Each wipe was extremely saturated with cleanser, even though the package had been sitting face-up so the first wipe was the top wipe, which was still saturated and wet. A lot of times, I store makeup wipes upside down so that the first wipe you remove has been on the bottom staying its most moist, but with these, I didn’t need to do that. I’ve been using these here and there for the past three weeks, and I’ve used a third of the amount in the package. These also had a harder, plastic “seal” over the resealable plastic flap, so they should stay wet.  They smell like lightly sweetened coconut, but the scent doesn’t linger.

At this price point ($0.20/each), they’re comparable or cheaper than wipes by brands like Aveeno ($0.28/each), Neutrogena ($0.28/each), and Almay ($0.24). Ponds has a value pack, which brings down the cost to $0.16. I normally use MAC’s Makeup Removing Wipes ($0.29/each), and I seriously have six 100-packs in my house at all times–they’re my go-to for removing swatches, but I can’t use them on my eyes often (on my cheeks and lips are fine), so I really like that I can use these all over.

Ingredients

Purified Water, Decyl Glucoside, Glycerin (vegetable), Cocos Nucifera (Coconut) Water, Aloe Barbadensis (Aloe) Leaf Extract, Carica Papaya (Papaya) Fruit Extract , Calendula Officinalis (Calendula) Extract , Polysorbate 20, Citric Acid, Phenoxyethanol, Potassium Sorbate, Sodium Benzoate, Fragrance (all natural).

See more photos! Continue reading →

Thursday, June 13th, 2013

Pacifica Sea Foam Complete Face Wash
Pacifica Sea Foam Complete Face Wash

Pacifica Sea Foam Complete Face Wash ($11.00 for 5.0 fl. oz.) is supposed to be a “gentle, sulfate-free foaming cleanser that removes daily toxins and makeup.” Skincare seems to be a new venture (well, beyond body creams) for Pacifica, which I’ve personally known primarily as a fragrance brand, so I didn’t have high expectations for this. I’ve been loving all things coconut-scented lately, though (it’s the summer–coconut always reminds me of warm summer days spent at the beach), so I figured I’d give it a try.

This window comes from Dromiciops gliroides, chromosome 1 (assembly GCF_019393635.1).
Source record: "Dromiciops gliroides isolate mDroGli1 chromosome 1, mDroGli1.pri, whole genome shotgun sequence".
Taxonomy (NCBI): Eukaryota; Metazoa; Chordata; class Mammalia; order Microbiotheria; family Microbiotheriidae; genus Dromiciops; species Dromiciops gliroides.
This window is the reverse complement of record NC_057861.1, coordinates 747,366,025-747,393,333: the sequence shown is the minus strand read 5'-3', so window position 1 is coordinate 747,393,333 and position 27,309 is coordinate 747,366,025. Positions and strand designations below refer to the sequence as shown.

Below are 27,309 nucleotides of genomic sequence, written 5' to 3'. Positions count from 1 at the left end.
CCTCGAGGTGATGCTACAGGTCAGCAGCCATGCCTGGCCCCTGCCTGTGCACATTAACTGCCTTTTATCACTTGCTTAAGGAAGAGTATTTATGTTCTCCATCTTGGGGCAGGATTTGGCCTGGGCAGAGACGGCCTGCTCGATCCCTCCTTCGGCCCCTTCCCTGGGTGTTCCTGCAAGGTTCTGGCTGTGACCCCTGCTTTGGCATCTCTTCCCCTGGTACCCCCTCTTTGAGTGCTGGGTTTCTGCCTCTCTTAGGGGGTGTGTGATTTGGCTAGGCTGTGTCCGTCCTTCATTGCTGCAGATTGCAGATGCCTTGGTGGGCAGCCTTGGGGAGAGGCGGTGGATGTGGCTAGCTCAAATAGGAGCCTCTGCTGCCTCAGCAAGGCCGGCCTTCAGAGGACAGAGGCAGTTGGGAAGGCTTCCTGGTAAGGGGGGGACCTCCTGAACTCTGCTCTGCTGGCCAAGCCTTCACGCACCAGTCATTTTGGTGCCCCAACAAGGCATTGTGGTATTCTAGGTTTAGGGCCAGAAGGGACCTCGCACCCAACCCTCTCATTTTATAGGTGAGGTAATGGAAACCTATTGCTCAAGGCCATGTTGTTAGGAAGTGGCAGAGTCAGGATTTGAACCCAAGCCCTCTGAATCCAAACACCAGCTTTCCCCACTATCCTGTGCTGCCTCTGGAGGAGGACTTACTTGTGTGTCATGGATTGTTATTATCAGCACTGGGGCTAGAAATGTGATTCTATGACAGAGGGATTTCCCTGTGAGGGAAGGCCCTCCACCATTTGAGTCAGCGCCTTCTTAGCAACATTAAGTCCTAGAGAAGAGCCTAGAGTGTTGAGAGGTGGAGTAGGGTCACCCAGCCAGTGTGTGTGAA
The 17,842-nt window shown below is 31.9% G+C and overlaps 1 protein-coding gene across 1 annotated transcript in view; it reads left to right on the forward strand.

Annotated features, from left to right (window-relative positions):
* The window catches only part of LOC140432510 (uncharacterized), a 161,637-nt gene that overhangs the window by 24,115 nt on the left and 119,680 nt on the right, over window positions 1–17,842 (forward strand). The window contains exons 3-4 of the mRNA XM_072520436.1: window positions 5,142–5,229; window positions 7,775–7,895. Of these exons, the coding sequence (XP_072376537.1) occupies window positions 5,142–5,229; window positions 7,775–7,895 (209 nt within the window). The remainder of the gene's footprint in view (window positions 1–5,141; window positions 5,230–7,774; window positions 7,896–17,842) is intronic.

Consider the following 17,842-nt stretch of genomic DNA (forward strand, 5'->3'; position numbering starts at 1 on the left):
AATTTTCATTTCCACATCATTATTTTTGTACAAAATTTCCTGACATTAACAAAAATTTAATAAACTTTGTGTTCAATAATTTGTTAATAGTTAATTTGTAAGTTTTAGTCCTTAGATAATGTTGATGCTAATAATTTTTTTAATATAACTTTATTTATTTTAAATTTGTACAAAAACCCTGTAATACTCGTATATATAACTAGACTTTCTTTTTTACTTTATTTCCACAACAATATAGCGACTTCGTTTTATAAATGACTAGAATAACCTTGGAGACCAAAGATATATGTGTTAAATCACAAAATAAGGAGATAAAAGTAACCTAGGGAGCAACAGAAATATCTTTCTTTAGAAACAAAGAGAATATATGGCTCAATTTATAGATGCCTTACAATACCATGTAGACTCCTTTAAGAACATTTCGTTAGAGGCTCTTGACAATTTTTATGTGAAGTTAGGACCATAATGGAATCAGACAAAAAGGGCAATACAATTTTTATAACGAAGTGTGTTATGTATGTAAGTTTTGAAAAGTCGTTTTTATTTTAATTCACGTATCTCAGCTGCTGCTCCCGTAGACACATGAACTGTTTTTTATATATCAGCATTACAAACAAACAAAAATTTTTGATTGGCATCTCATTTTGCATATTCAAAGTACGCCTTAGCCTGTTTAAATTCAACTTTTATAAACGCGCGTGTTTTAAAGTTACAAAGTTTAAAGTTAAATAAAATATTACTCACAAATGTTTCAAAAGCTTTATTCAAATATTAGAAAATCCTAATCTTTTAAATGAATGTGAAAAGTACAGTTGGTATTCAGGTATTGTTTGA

I actually quite love it! It has been surprisingly great as a cleanser, and even better? It’s very budget-friendly. It has a gel-like consistency that’s clear, but it lathers into a creamy, kind of milky-like, lather and really breaks down all bits and bobs of my makeup–even heavy eye makeup and mascara. I work it into my entire face, and I have no issues with my eyes burning, stinging, tearing, or clouding when using this. Every time I’ve used it, I’ve reveled at how remarkably gentle it is, and Muse, who is more discerning about her skincare than I am, felt the same way. My skin felt soft and clean but never stripped, tight, or dry. It smells primarily of coconut, but there’s a little citrus and zest to it.  The purity of the coconut, though, smells a lot like raw coconut oil to me.